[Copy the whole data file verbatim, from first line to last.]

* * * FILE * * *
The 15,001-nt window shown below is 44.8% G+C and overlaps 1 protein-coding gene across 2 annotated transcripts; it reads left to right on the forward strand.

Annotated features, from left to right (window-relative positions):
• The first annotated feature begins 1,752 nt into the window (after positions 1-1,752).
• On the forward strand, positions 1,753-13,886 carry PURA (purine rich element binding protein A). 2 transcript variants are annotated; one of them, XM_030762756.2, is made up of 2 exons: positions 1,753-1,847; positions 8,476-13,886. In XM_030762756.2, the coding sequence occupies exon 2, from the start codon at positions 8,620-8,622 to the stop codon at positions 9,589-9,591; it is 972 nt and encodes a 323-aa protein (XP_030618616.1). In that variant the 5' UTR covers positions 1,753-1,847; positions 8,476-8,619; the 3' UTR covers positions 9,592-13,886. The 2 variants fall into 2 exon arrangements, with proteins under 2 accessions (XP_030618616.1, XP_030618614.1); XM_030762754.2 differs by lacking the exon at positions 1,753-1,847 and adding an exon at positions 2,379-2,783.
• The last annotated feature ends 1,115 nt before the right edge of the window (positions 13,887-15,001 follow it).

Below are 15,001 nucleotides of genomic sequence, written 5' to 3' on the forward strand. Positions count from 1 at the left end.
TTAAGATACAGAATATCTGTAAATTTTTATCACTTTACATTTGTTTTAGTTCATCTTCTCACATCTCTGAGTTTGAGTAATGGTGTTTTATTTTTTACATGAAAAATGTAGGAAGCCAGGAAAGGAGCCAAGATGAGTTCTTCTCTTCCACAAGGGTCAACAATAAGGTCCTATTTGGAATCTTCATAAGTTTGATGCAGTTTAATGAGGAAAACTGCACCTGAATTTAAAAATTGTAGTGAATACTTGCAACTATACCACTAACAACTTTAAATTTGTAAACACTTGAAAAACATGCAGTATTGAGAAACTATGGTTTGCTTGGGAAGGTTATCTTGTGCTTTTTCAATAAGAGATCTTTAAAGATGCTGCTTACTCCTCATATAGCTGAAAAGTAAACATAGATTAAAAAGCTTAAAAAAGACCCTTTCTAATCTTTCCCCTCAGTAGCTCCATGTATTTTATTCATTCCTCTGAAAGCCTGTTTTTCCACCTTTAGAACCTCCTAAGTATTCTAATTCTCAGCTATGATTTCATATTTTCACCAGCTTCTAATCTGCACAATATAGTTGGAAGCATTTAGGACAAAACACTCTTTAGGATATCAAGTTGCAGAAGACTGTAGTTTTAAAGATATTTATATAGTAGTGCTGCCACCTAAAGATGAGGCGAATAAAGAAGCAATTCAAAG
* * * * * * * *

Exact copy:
The 15,001-nt window shown below is 44.8% G+C and overlaps 1 protein-coding gene across 2 annotated transcripts; it reads left to right on the forward strand.

Annotated features, from left to right (window-relative positions):
• The first annotated feature begins 1,752 nt into the window (after positions 1-1,752).
• On the forward strand, positions 1,753-13,886 carry PURA (purine rich element binding protein A). 2 transcript variants are annotated; one of them, XM_030762756.2, is made up of 2 exons: positions 1,753-1,847; positions 8,476-13,886. In XM_030762756.2, the coding sequence occupies exon 2, from the start codon at positions 8,620-8,622 to the stop codon at positions 9,589-9,591; it is 972 nt and encodes a 323-aa protein (XP_030618616.1). In that variant the 5' UTR covers positions 1,753-1,847; positions 8,476-8,619; the 3' UTR covers positions 9,592-13,886. The 2 variants fall into 2 exon arrangements, with proteins under 2 accessions (XP_030618616.1, XP_030618614.1); XM_030762754.2 differs by lacking the exon at positions 1,753-1,847 and adding an exon at positions 2,379-2,783.
• The last annotated feature ends 1,115 nt before the right edge of the window (positions 13,887-15,001 follow it).

Below are 15,001 nucleotides of genomic sequence, written 5' to 3' on the forward strand. Positions count from 1 at the left end.
TTAAGATACAGAATATCTGTAAATTTTTATCACTTTACATTTGTTTTAGTTCATCTTCTCACATCTCTGAGTTTGAGTAATGGTGTTTTATTTTTTACATGAAAAATGTAGGAAGCCAGGAAAGGAGCCAAGATGAGTTCTTCTCTTCCACAAGGGTCAACAATAAGGTCCTATTTGGAATCTTCATAAGTTTGATGCAGTTTAATGAGGAAAACTGCACCTGAATTTAAAAATTGTAGTGAATACTTGCAACTATACCACTAACAACTTTAAATTTGTAAACACTTGAAAAACATGCAGTATTGAGAAACTATGGTTTGCTTGGGAAGGTTATCTTGTGCTTTTTCAATAAGAGATCTTTAAAGATGCTGCTTACTCCTCATATAGCTGAAAAGTAAACATAGATTAAAAAGCTTAAAAAAGACCCTTTCTAATCTTTCCCCTCAGTAGCTCCATGTATTTTATTCATTCCTCTGAAAGCCTGTTTTTCCACCTTTAGAACCTCCTAAGTATTCTAATTCTCAGCTATGATTTCATATTTTCACCAGCTTCTAATCTGCACAATATAGTTGGAAGCATTTAGGACAAAACACTCTTTAGGATATCAAGTTGCAGAAGACTGTAGTTTTAAAGATATTTATATAGTAGTGCTGCCACCTAAAGATGAGGCGAATAAAGAAGCAATTCAAAG